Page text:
Here's to hoping our replacements in India get more humane treatment.

Anonymous said...

At least the nigerians have something to focus on.

The worst is getting involved with a bunch of busy bodies who are bored and have nothing better to do but butt into your business.

Anonymous said...

6:07 - focusing on a criminal enterprise/double billing is not an appropriate use of the firm's time.

Anonymous said...

But perhaps it's all moot.


Anonymous said...


"But North American lawyers who scoff at the notion they can be replaced by an Indian lawyer, do so at their peril. Big-name converts to legal outsourcing include Dell, American Express, Dupont, Puarolator Courier Inc., General Electric and Microsoft, as well as top law firms such as Clifford Chance, Allen & Overy and Millbank Tweed.

There has been mild interest in legal outsourcing by Canadian companies, and some law firms have had discussions with outsourcers. But Indian-based LPOs say that the Canadian market is not their priority - the focus is the U.S. and the U.K.

'Companies understand that it is definitely possible to outsource core competencies in areas of the legal industry,' says Lonnie Sapp, chief operating officer at Pangea3, one of a growing list of LPO firms.

There's no shortage of players looking to capitalize on the business opportunity. In addition to Mindcrest and Pangea3, Indian firms such as Quislex, Integreon Managed Solutions Inc. and Evalueserve, are all jockeying for local legal talent as they vie for a piece of the market. (Prismlegal.com tracks 111 vendors of legal outsourcing globally, the bulk of which are in India.)

Pangea3, a brash upstart created by two former general counsels, wants to be the biggest vendor by the end of the year, says Antony Alex, vice-president of legal services."

Anonymous said...

Your site would be a lot better if you bothered to moderate the comments section. As it is, it's mostly just racists or, more likely, people who are trying to drag your site down.

The squeeze is not just wages. It's also in the reallocation of risk- mortgage contracts, the cost of education, benefits (health insurance, retirement etc) and a high number of other items that we don't consider. It's death by a thousand small, seemingly, insignificant cuts.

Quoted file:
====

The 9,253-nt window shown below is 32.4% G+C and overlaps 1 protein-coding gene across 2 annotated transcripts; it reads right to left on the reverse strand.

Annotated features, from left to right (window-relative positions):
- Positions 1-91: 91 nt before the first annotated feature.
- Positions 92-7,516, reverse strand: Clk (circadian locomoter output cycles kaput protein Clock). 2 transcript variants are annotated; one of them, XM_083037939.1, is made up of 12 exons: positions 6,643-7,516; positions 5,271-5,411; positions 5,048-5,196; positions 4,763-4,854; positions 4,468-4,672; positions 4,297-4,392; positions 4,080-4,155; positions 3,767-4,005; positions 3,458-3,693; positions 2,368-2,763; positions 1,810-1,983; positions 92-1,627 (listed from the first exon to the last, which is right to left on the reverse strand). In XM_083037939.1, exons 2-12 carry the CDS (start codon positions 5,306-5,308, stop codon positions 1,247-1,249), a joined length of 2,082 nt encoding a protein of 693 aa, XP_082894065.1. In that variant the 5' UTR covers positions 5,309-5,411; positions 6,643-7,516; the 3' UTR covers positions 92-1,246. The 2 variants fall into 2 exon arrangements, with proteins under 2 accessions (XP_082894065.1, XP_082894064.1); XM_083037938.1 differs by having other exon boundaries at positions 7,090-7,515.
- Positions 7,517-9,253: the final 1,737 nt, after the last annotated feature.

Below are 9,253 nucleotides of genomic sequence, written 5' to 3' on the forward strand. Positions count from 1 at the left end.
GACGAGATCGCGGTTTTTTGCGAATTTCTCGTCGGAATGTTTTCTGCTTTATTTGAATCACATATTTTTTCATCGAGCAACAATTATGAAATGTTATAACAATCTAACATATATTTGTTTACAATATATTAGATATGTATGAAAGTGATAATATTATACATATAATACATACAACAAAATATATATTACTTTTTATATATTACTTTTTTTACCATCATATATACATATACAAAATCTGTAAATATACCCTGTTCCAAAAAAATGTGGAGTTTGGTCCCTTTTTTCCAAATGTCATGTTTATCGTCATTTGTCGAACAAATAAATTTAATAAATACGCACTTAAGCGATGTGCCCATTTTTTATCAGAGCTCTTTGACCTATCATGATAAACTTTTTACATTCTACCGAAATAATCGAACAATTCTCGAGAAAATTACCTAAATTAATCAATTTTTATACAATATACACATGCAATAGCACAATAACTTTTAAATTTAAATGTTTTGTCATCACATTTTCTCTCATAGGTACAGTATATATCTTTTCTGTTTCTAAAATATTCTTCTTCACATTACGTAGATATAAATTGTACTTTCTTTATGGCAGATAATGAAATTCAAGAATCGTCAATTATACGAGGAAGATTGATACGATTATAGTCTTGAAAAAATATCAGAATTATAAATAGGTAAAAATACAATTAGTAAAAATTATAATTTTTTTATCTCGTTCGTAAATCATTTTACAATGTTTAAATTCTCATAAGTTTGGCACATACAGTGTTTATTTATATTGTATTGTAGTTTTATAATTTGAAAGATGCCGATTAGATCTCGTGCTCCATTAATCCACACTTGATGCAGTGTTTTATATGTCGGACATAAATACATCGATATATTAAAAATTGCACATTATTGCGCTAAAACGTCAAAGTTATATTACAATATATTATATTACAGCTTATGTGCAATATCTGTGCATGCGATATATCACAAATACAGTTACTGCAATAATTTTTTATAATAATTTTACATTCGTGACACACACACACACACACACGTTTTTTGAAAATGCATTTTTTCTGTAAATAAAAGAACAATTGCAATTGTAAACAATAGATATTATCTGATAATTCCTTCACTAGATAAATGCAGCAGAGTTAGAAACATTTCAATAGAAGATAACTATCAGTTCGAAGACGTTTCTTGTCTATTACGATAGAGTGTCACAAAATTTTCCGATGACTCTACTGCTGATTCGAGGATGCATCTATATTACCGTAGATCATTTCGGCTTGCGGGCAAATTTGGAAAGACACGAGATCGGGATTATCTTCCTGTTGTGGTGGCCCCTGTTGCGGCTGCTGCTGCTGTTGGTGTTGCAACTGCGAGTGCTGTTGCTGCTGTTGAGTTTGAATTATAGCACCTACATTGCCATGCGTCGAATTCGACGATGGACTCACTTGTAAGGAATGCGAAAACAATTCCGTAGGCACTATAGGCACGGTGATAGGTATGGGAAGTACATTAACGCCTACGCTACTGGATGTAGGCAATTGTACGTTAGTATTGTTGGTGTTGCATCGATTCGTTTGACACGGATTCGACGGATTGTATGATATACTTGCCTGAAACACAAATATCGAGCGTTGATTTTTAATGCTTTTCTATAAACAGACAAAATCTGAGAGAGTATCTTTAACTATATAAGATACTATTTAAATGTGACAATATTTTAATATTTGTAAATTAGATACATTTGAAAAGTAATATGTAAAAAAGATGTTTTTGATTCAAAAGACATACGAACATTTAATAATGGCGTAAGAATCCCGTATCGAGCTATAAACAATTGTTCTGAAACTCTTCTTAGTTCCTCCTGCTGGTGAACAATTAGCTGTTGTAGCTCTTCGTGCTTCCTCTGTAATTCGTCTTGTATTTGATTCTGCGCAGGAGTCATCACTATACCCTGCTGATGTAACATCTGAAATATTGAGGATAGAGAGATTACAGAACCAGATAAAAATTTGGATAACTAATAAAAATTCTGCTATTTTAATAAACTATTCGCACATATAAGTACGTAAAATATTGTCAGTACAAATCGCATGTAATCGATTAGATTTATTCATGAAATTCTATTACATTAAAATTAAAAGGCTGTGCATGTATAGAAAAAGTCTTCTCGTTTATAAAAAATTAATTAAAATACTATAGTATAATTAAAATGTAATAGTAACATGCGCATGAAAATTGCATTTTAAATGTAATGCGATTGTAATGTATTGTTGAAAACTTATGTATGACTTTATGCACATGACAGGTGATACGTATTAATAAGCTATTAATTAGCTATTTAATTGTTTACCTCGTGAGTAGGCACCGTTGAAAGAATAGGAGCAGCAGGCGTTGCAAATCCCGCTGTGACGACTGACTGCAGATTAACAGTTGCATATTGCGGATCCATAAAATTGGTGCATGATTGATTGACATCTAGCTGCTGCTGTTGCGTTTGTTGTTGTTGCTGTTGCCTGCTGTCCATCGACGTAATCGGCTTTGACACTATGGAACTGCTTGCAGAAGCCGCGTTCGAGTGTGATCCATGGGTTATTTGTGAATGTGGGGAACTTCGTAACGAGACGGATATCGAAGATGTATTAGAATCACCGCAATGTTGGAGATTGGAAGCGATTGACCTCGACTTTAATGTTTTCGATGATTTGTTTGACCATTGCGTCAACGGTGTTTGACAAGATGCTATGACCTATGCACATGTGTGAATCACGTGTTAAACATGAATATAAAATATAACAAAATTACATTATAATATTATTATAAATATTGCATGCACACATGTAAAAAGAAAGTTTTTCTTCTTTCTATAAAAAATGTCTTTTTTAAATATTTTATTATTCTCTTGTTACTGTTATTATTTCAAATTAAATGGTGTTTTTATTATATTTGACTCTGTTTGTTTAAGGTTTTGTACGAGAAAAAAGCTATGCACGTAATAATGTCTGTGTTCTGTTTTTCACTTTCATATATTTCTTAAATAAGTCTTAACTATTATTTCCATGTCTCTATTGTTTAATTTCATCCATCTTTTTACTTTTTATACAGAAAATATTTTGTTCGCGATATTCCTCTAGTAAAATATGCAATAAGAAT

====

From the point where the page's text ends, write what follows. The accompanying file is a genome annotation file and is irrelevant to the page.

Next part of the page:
Anonymous said...


Company: JuriStaff Legal Staffing


Juristaff Legal Staffing is assisting a well known international company identify Attorneys for a non traditional research, editing, and management opportunity for hire to work in India for at least one, possible two, years. This is a permanent in-house opportunity working for a very well respected financial services company. The position will focus on using your U.S. legal training to oversee and assist lawyers trained under Indian law on the development of a legal software for a well known product an international services company is developing.

The company has a very strong preference for Attorneys holding citizenship in both India and the U.S., however may be willing to consider candidates who have training and experience on U.S. litigation matters that are citizens of or are authorized to work in India.

We are seeking candidates with strong law firm experience as well as superior research and writing skills relating to litigation. Candidates with solid law firm experience working as a permanent associate with citizenship or authorization to work in India are ideal. Attorney candidates must have at least two years of litigation experience pracitcing in the U.S. or practicing U.S. litigation law, in a permanent associate position, not including document review, and be willing to relocate to India for up to two years.